A wheel is a circular object that together with an axle allows low friction motion, e.g. in transport applications.
Wheels are used in conjunction with an axle, either the wheel turns on the axle or the wheel is rigidly attached to the axle which then turns in bearings in the body of the vehicle. The mechanics are the same in either case.
The low friction (compared to dragging) is explained as follows.
- If dragging a 100 kg object for 10 m along a surface with μ = 0.5, the normal force is 981 N and the work done (required energy) is 981 × 10 × 0.5= 4905 joules.
- Now give the object 4 wheels. The normal force between the 4 wheels and axles is the same (in total) 981 N, assume μ = 0.1, finally the most important factor is the wheel diameter (1000 mm) and axle diameter (50 mm). Now while the object still moves 10 m the sliding frictional surfaces only slide over each other a distance of 0.5 m. So work done is 981 x 0.5 x 0.1= 49 joules.
(note: additional energy is wasted at the wheel to road interface, but rather than frictional loss it is now deformation loss which can be very small e.g. train wheels on the rail tracks)
History of the wheel
According to most authorities, the wheel was invented in ancient Mesopotamia in the 5th millennium BC, originally in the function of potter's wheels. A possibly independent invention in China dates to around 2800 BC. The Inca and certain other western hemisphere cultures seem to have approached the concept, as wheel-like worked stones have been found on objects identified as children's toys dating to about 1500 BC. The wheel was apparently unknown in Sub-saharan Africa and Australia until relatively recent contacts with Eurasians.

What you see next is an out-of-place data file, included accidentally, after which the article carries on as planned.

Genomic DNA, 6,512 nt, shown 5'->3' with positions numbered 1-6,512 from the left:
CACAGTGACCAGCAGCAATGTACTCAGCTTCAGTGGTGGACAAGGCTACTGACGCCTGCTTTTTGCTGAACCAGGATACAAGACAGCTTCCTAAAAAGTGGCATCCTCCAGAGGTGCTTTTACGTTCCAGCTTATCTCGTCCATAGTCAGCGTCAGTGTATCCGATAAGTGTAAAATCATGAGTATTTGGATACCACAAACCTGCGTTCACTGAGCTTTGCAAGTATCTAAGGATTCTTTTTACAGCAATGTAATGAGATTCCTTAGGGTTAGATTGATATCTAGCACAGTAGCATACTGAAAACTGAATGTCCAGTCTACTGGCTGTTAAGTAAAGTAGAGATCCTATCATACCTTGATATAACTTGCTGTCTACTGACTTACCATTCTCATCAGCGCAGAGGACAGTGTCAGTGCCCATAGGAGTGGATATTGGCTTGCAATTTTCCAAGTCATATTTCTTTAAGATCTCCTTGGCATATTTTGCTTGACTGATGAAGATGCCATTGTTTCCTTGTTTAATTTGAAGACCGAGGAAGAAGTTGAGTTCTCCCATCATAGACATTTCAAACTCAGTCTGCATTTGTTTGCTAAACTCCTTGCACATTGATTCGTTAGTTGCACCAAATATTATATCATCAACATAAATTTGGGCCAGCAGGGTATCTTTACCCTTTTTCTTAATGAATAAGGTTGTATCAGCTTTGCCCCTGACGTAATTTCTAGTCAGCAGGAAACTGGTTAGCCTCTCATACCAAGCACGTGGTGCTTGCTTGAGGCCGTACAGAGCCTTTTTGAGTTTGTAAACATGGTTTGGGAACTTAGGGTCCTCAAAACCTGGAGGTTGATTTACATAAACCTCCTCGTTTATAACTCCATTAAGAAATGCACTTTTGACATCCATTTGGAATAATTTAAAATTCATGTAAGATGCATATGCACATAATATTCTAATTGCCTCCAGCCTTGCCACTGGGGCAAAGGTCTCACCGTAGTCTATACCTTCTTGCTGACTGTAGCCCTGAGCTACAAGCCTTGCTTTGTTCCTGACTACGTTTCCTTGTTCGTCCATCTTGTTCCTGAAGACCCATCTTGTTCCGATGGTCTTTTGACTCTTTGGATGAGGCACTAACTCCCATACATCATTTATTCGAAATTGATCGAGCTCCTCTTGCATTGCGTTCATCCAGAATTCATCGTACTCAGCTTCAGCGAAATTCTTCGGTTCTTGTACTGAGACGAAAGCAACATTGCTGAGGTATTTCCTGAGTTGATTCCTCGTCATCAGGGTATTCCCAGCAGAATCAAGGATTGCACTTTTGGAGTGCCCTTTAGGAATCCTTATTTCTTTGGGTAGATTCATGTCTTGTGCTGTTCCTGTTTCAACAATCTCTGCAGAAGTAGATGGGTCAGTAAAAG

The invention of the wheel thus falls in the late Neolithic and may be seen in conjunction with the other technological advances that gave rise to the early Bronze Age. Note that this implies the passage of several wheel-less millennia, even after the invention of agriculture. Early wheels were simple wooden disks with a hole for the axle.
The spoked wheel was invented much more recently, and allowed the construction of lighter and swifter vehicles. The earliest known examples are in the context of the Andronovo culture, dating to ca 2000 BC (see chariot). Celtic chariots introduced an iron rim around the wheel in the 1st millennium BC. The spoked wheel was in continued use without major modification until the early 20th century.
The invention of the wheel turned out to be of great importance not only as a transportation device, but for the development of technology in general, important applications including the water wheel, the cogwheel (see also Antikythera mechanism), the spinning wheel, the astrolabe or torquetum. More modern descendents of the wheel include the propeller, the jet engine, the flywheel (gyroscope) and the turbine.
The central importance of the wheel also resulted in its becoming a strong cultural and spiritual metaphor for a cycle or regular repetition (see chakra, reincarnation).
In July 2001, the wheel was the object of an innovative, but non-inventive, patent as a "circular transportation facilitation device" . The patent was obtained by John Keogh , a lawyer from Melbourne, Australia, with the declared intention of demonstrating the unfairness and inaccuracy of the modern patent system.
Vehicles are classified according to number of wheels:
Bicycle, motorcycle, Segway HT
Transport devices without wheels include